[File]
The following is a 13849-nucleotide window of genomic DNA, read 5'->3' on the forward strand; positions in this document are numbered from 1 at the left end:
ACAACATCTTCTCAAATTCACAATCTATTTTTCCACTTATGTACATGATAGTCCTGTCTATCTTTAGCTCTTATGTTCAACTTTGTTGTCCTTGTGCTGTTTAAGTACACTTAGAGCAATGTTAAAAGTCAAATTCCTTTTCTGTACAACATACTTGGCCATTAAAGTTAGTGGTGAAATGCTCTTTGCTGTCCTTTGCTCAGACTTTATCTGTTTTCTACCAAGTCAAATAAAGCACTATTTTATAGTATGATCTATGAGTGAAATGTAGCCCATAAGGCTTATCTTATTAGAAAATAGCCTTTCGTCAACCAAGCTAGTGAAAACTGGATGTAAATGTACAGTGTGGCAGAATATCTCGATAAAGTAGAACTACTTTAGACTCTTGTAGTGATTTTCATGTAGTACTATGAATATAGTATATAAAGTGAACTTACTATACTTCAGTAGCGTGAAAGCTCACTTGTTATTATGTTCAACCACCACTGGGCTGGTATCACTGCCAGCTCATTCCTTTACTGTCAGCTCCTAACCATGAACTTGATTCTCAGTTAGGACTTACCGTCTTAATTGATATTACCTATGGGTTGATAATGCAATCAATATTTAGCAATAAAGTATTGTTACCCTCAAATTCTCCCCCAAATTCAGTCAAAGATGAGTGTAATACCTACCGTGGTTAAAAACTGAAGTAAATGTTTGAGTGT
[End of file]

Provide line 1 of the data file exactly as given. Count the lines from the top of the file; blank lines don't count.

The following is a 13849-nucleotide window of genomic DNA, read 5'->3' on the forward strand; positions in this document are numbered from 1 at the left end: